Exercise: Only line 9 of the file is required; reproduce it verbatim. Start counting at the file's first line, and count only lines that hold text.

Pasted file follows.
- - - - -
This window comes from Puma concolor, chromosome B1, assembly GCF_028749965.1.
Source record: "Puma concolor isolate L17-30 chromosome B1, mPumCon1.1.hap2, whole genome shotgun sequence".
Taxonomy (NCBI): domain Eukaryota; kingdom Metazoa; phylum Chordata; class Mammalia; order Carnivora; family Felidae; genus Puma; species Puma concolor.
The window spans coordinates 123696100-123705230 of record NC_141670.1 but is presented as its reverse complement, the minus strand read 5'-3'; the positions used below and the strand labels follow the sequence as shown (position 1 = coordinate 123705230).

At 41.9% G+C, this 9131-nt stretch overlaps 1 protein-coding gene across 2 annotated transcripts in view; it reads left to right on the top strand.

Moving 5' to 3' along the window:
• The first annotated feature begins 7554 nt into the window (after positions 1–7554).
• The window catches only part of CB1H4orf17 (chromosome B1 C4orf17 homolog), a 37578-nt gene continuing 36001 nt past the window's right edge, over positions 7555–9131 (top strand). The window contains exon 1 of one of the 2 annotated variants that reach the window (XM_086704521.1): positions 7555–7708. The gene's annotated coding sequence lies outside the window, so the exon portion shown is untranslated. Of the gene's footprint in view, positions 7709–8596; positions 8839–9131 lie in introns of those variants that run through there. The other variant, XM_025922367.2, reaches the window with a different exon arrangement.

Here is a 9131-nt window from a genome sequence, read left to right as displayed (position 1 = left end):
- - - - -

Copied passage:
Here is a 9131-nt window from a genome sequence, read left to right as displayed (position 1 = left end):